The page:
Rivera, who was presumably killed early Sunday in a plane crash in Mexico, was at the peak of her career as perhaps the most successful female singer in grupero, a male-dominated regional style influenced by the norteño, cumbia and ranchero styles.
A 43-year-old mother of five children and grandmother of two, her music resonated with Latinos because she sang about her own difficult experiences—her battle with domestic violence, her struggle with weight, being a single mother and her failed marriages.
The singer was born on July 2, 1969, in Los Angeles, Calif. to Pedro and Rosa Rivera, Mexicans who like decided to pursue their American Dream by moving to the U.S.
The Rivera’s eventually settled in Long Beach, Calif. Little did Don Pedro Rivera, a musician, know that all of his children would make a living in the music business, particularly his daughter Jenni, who rose to become one of the leading female singers in her musical genre.
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Initially, Jenni Rivera had no interest in following her father’s and brothers footsteps in the music industry. She had her first child while still in high school and married the father, José Trinidad Marin, and had two more children with him.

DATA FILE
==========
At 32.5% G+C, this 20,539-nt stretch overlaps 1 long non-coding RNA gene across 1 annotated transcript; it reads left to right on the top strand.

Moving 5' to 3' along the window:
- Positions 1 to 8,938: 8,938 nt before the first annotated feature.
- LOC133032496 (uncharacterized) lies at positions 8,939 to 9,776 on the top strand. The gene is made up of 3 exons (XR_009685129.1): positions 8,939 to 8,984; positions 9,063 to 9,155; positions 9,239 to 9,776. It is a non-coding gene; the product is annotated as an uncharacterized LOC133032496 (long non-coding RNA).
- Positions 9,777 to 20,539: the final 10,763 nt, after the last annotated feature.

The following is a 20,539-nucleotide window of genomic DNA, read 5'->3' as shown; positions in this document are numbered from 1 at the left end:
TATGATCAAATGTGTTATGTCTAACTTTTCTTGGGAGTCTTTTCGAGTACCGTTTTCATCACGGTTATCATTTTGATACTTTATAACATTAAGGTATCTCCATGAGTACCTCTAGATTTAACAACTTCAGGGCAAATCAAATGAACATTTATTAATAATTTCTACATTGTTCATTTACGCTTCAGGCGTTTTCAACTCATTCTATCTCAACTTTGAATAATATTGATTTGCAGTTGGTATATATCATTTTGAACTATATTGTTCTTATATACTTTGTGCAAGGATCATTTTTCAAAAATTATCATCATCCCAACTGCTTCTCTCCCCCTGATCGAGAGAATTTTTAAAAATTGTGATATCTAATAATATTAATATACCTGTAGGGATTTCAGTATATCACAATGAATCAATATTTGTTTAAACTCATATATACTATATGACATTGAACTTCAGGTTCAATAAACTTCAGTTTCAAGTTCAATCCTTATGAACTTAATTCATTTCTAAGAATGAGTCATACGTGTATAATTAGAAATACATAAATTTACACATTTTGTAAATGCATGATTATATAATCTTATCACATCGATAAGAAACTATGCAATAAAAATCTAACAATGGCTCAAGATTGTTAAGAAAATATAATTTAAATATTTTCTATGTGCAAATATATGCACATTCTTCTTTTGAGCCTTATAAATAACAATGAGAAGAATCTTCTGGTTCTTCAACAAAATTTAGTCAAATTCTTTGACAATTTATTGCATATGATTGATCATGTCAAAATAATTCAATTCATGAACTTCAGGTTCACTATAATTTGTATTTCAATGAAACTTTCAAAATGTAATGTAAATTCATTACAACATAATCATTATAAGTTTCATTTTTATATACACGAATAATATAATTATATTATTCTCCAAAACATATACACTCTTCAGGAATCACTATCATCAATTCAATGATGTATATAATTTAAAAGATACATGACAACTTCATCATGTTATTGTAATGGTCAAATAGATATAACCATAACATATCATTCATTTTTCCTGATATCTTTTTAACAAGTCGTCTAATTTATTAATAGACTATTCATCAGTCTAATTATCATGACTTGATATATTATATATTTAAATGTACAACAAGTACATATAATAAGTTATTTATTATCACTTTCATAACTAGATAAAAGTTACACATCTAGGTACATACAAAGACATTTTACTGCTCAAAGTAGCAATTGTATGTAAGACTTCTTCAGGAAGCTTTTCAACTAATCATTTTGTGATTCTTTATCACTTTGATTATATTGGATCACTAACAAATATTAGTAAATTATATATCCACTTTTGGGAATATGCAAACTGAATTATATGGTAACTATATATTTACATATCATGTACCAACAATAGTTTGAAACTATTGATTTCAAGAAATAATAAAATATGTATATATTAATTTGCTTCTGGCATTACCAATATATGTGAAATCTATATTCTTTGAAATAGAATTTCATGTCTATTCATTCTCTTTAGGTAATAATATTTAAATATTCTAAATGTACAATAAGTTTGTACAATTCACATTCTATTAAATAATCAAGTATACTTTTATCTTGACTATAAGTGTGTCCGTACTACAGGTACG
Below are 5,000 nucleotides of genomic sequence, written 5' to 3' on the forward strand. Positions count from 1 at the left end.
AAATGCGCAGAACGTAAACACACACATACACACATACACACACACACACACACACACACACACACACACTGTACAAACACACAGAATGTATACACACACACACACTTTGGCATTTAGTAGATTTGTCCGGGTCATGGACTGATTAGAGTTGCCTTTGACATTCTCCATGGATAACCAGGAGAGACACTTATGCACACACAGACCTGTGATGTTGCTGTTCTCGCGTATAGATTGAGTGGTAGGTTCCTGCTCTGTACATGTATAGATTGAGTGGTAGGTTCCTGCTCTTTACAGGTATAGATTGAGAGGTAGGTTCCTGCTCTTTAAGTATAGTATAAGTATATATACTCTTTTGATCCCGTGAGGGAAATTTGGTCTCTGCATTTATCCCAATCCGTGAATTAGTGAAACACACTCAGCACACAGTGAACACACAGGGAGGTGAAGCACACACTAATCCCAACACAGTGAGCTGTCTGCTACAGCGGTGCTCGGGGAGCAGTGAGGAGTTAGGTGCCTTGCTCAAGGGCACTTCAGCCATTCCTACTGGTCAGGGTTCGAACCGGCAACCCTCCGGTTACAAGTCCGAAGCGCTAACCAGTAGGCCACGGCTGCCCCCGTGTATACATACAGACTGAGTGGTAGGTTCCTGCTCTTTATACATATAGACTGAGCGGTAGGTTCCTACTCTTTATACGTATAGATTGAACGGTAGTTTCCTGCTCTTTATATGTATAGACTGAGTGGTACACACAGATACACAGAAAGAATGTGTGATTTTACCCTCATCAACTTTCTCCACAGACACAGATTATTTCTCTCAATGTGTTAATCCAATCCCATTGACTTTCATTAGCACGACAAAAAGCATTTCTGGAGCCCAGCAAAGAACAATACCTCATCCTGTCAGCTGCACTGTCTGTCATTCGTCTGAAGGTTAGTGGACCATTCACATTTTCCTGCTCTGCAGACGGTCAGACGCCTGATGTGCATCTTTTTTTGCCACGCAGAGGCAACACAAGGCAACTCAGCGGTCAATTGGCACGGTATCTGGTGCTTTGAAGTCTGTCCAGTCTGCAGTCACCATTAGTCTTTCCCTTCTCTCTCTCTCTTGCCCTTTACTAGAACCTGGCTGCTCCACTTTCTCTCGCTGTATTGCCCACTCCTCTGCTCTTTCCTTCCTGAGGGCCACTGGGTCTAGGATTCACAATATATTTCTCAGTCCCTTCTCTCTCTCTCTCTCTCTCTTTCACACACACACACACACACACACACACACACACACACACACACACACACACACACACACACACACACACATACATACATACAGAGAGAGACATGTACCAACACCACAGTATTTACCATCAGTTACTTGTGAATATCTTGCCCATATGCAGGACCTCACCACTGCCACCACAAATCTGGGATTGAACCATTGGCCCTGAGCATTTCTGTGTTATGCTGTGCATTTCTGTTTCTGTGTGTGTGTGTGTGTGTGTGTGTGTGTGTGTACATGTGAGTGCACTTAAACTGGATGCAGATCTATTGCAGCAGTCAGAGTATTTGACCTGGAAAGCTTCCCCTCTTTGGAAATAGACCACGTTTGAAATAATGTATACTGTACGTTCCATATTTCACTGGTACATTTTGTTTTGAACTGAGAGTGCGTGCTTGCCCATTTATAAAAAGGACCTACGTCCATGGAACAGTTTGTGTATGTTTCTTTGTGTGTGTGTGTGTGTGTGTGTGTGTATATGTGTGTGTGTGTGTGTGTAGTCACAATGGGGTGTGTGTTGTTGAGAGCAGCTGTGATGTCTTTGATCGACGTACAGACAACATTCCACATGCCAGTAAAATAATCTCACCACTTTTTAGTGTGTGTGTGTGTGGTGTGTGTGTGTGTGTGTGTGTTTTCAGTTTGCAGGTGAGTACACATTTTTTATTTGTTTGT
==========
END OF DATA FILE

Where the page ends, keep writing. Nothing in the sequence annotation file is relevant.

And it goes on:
In an interview with Telemundo, Rivera spoke about how Marin physically abused her because while she wanted to attend college, he wanted her to quit school and be at home “cooking and cleaning.” She said she grew up with four brothers so she knew how to fight back.
The rocky relationship, however, went from bad to worse when Rivera found out that Marin had sexually abused her younger sister and one of her daughters. For years, Marin ran from authorities, but was later caught in April of 2006 and was convicted on various sexual assault and rape counts.
Soon after, Rivera was on welfare, struggling to support her three children, Janney “Chiquis” Marín Rivera, Jacqueline Marín Rivera, and Michael Marín Rivera. She dabbled in real estate then took a second job in her father’s record label, Cintas Acuario, which led to discovering her voice and path in the world of Regional/Banda/Norteño music.
In 1995, Rivera decided to change career paths and signed with Capitol/EMI’s Latin division. That same year she released her breakthrough album Chacalosa, which sold over a million copies. Rivera later switched to the Latin division at Sony records. In 1999, Rivera signed with Fonovosa—the leading regional music record label. Read the full article on FOX NEWS Latino.